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New APM 6“ f/6 SD Apo design> need your all input

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78 replies to this topic

#1 APM M.Ludes

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Posted 22 June 2021 - 12:13 AM

Hello Everybody

 

many asked for it and as you know I do my best to fullfill  your wishes

 

we start now with the Zemax design for my new Apo Project, 6“ fast doublet , using FCD 100 and whatever Matches best

 

f/6 means very difficult making. So we need for cheaper serial production a not to sensitive design for optical work shop and assembling

 

A triplet can do all better, no question , but we want something real fast and lightweight 

 

i believe important should be :

fieldcurvative should work well with our XWA eyepieces for widefield

colorcorrection as good as possible with this field correction

imaging field can be only small with correctors, or we need triplet

 

please give me your wishes and input before our designer start first designs

 

thanks

 

 


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#2 Tyson M

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Posted 22 June 2021 - 12:32 AM

Sounds like an intriguing project. 


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#3 AstroPotamus

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Posted 22 June 2021 - 07:14 AM

I'd like to see as much backfocus as possible, since this is a perfect DSO AP rig!
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#4 Phillip Creed

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Posted 22 June 2021 - 08:41 AM

I'm of the opinion that this scope should be optimized for visual and come-what-may for intrepid imagers.  A 6" f/6 doublet, regardless of glass type, just seems way too fast for serious imaging, though I can imagine this might work if the user isn't too picky on blue bloat.

As a VISUAL instrument, though, it would have its place.  You can put a larger focuser on it and allow the use of 3"-eyepieces, for instance.  A 30ES-100 would yield a staggering 3.3°-FOV with 6" of unobstructed aperture; an absolute dream for widefield junkies like myself.

A 6" f/6 ED doublet would at least allow decent higher-powered views of globular cluster, planetary nebula and galaxies without the image degradation that comes with comparable fast achromats.  Chromatic aberration is more damaging to visual image quality on deep-sky objects than many people think.  A 6" f/6 with FPL-53 / FCD100 + Lanthanum would simply blow away either the 150mm f/5 or 152mm f/5.9 achros out there at the eyepiece if using, say, 100X - 150X on galaxies.  I'm not sure, though, that it would be good enough correction of chromatic aberration and spherochromatism for, say, high-powered views of lunar/planets.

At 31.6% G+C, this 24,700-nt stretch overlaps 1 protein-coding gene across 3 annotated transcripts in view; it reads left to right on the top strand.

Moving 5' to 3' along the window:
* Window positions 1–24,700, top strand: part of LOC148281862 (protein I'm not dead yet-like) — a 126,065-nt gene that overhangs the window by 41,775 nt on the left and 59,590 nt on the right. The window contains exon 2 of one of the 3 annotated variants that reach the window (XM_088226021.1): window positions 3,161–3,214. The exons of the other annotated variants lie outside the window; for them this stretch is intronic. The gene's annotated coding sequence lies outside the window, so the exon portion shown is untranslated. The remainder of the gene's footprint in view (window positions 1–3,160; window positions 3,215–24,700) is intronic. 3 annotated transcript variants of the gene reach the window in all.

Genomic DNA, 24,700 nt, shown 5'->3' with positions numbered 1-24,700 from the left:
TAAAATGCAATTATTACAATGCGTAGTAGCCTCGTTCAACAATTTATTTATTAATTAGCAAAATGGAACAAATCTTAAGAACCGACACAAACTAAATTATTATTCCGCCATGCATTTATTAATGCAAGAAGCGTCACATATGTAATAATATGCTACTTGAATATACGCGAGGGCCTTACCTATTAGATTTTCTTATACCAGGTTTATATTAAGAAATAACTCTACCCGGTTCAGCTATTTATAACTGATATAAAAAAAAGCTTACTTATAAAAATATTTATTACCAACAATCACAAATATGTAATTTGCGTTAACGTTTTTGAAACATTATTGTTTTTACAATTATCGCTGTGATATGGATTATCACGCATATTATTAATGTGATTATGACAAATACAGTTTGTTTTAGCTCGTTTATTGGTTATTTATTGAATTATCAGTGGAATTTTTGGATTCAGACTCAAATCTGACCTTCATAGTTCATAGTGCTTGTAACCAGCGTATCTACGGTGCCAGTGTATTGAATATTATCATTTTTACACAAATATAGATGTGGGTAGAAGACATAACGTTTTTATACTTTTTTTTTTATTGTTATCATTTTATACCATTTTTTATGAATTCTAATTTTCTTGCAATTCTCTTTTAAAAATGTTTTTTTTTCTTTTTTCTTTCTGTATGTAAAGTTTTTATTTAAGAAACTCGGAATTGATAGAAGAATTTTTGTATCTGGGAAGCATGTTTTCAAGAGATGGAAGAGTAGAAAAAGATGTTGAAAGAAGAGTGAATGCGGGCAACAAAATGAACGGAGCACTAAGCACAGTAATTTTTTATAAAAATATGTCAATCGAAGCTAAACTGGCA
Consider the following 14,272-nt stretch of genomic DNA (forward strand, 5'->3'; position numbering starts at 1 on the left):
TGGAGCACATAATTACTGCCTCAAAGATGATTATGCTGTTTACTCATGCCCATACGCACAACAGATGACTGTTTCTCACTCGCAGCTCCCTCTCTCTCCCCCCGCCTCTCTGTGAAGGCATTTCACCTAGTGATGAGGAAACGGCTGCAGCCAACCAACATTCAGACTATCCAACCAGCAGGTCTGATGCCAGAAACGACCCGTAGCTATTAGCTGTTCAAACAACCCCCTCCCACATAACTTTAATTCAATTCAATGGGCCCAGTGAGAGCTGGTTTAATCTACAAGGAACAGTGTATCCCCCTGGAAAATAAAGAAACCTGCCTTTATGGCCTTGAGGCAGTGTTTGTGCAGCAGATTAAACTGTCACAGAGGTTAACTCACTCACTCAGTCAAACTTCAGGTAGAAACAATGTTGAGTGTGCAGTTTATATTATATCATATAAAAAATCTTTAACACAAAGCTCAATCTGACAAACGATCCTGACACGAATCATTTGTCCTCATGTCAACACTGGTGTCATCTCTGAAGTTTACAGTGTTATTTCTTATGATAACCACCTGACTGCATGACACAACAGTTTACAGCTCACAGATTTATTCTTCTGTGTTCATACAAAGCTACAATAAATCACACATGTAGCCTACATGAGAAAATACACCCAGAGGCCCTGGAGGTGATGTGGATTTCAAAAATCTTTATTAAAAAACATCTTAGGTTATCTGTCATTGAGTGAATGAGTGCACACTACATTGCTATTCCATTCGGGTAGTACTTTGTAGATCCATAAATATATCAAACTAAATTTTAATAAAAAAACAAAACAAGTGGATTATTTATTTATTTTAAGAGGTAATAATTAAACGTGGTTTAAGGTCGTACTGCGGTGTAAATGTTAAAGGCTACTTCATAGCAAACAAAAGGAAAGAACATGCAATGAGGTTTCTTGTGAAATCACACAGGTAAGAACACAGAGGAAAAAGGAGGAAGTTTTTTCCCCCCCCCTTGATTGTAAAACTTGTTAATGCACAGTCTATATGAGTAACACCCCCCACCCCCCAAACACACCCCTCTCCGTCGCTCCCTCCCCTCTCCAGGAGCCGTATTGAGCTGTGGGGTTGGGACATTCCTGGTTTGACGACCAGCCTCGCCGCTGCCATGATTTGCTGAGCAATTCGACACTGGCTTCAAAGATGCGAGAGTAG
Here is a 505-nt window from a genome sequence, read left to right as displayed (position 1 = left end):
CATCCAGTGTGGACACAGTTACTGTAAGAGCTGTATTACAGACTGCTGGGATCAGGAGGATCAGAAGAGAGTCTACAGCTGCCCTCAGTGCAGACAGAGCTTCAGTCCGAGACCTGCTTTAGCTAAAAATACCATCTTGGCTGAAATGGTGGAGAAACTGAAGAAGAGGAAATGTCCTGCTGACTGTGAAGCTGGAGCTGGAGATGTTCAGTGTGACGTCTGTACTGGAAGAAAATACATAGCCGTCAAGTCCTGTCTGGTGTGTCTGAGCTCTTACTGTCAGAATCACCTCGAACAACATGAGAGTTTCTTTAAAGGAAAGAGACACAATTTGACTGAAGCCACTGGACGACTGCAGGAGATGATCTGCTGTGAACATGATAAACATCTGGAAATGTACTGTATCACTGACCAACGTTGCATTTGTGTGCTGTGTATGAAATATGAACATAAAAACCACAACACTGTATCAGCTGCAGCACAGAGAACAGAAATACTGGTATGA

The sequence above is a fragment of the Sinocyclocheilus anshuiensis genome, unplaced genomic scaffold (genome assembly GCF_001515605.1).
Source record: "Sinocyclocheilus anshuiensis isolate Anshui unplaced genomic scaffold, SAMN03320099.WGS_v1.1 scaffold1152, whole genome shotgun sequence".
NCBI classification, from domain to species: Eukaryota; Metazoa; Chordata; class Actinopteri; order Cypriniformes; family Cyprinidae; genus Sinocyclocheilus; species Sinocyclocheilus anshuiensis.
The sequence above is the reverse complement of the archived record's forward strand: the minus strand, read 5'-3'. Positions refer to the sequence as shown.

Clear Skies,

Phil


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#5 AstroPotamus

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Posted 22 June 2021 - 09:01 AM

Phil, you obviously know more than I do about telescope design!  May I misunderstood what the design ideas were, but I do remember seeing "we need for cheaper serial production a not to sensitive design for optical work shop and assembling."  Which made me think that this would be a great scope in line with the Evostar 150 APO Refractor, list price US$2515, which is also a flexible visual and AP scope.  Given that, my choice would be to use it as an alternative to the triplet APOs (which I cannot afford) for AP, thus my request for as much backfocus as possible.  wink.gif



#6 ihf

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Posted 22 June 2021 - 11:12 AM

I am interested in visual. And I am interesting in a scope that is very portable to bring camping to dark sites. Maybe this scope could be for me? My space and weight capacity is limited. My 100ED f/9 works great around the house, but I feel it is a little long to take with me, but could be done in a pinch. The 4kg weight is about right, but I could go up to at most 8kg. Now I am wondering if 6 inch f/6 is maybe going to be a little bit too long and heavy to throw into the trunk? The Orion f/5 120ST seems about right in size and also weight (about 4kg). But I wouldn't mind a higher quality version of it with a better focusser and better glass. I assume 6 inches f/6 would be around 9-10kg? Plus rings etc. That is heavier than I want to lift and probably would require me to upgrade my mount from a 40mm carbon video tripod plus Stellarvue M002C. (Which I don't see great options for.) So if the 6 inch f/6 was light enough, or could be an f/5, or could arrive with a smaller sibling I would be interested in it. Otherwise it is likely more than I want to handle.